My daughter never has replaced her brakes again. She decided it was easier to get a decent job and pay somebody else to do that stuff. But my grandson has found that he enjoys construction and remodeling. And you know what? That’s okay. It’s an honest living, and there will always be a demand for somebody with those skills.

Kids learn more from us than we think. Some of those things will serve them well in adulthood, and others will be a reminder of why they want something better. But all shape the person they become. So, share those experiences with them – the good and the bad. Let them see how you handle challenges. They’ll learn more from your approach than any skill you can impart.

That’s all for now. Have an awesome day!

© 2020 Dave Glardon – All rights reserved

Don’t Take Flying Lessons From Somone Who’s Afraid of Heights

Good morning, and happy Friday! We’ve made it!!! I hope your day is off to a great start.

I’ve been trying to learn a little more about Facebook and how to build a page that will provide more features than just a simple profile. In other words, I’m about to take what’s been working so far and mess it up completely. And to help me do that, I’m reading Facebook Marketing for Dummies – 2014 edition. Because, you know … technology never changes. Besides, I’m too cheap to buy the new book.

For somebody who’s spent the past twenty years working in the IT community, you’d think I’d be just a little more adept when it comes to things like social media, the TV remote, and adding contacts to a cell phone. Well, you’d be wrong. What’s the opposite of a techno-weenie? Whatever it is, that’s me. And no, I don’t have a flip phone. But I can make a long-distance call on a rotary dial, so there!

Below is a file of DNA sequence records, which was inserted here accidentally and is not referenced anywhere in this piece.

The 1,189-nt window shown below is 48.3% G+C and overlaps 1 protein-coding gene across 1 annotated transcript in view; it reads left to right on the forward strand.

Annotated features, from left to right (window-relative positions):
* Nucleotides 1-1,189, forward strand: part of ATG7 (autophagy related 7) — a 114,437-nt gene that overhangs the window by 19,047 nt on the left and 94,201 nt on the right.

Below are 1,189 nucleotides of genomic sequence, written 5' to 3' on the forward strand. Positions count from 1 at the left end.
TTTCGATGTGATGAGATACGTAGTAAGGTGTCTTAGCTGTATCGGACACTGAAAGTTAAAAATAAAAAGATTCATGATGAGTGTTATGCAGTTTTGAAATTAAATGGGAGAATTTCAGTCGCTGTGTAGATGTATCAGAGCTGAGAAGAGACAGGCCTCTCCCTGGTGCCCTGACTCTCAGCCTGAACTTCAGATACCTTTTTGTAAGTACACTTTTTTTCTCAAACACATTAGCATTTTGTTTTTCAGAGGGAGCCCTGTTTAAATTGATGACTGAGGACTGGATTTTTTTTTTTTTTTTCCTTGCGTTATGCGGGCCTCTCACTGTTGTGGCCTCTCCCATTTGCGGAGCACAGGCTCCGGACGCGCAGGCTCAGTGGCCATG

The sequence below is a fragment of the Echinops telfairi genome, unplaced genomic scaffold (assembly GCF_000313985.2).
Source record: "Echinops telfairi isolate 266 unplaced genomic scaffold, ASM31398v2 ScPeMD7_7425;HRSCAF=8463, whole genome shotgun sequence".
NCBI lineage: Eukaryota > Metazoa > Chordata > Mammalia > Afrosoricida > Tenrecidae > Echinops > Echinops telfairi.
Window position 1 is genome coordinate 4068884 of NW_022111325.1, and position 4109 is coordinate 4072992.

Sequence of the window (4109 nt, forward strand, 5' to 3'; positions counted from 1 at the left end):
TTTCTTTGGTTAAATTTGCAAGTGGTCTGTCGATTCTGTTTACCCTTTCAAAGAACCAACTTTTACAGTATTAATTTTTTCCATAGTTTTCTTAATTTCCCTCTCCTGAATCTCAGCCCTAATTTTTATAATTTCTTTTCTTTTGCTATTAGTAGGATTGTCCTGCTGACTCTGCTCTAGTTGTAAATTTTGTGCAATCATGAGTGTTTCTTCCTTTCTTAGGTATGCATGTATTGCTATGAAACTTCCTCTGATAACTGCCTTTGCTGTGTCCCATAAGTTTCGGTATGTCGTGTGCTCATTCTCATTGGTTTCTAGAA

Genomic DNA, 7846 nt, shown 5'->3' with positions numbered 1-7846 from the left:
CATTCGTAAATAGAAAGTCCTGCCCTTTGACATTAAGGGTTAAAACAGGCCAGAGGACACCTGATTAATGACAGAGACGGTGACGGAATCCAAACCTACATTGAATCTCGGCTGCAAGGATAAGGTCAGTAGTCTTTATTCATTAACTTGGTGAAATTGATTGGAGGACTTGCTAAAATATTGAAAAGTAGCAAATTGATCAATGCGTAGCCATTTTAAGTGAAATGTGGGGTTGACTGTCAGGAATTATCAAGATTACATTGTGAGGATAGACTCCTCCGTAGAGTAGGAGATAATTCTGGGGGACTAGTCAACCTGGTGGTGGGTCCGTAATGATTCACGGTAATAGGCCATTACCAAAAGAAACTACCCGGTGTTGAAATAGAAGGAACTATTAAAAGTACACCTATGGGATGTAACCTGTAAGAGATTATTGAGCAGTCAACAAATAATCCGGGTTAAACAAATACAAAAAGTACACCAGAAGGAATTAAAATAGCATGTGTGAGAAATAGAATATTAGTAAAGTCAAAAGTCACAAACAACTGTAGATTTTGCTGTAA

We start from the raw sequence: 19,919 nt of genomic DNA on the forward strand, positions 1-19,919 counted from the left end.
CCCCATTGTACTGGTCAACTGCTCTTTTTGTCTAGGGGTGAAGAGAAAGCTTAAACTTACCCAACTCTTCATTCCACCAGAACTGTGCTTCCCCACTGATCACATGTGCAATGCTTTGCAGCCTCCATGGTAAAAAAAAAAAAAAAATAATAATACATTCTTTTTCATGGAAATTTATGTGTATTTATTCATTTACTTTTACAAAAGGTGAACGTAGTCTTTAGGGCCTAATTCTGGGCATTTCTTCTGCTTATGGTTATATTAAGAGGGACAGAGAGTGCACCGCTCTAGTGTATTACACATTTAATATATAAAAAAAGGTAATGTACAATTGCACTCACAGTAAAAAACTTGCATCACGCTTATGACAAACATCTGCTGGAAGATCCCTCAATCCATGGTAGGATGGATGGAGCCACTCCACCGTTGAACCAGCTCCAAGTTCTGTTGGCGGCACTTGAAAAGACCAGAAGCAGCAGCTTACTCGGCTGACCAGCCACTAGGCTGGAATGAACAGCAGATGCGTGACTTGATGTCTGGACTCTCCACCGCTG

New ideas are hard to handle sometimes. We get into a comfort zone and, though we may despise that existence more and more by the day, we look for any reason not to change. We’ll even recruit a team of nay-sayers to craft a rock-solid excuse for why we shouldn’t even consider taking that next step. People who, you know, have never taken that step themselves. But, boy do they know!

I listen to motivational CDs a lot. Most of you already know that. I read motivational books as well. Yes, you can say it. I need a life. Because we all know the only thing better than trying to make your own life better is to read books about fictional people who have it all. Great looks, sculpted body, a billion dollars, and a slightly twisted notion of romance. Who has time for that motivational babble?

Don’t get me wrong. I have no problem with “romance” novels, and I can see their appeal in terms of fueling our unspoken fantasies. I’ve read Fifty Shades (okay, most of the first book) and I’ve watched the movies. And I have to be honest. I’m much more interested in his cars and helicopter than his red room of pain. Yes, ladies, typical male response. And the last time I checked … well, never mind.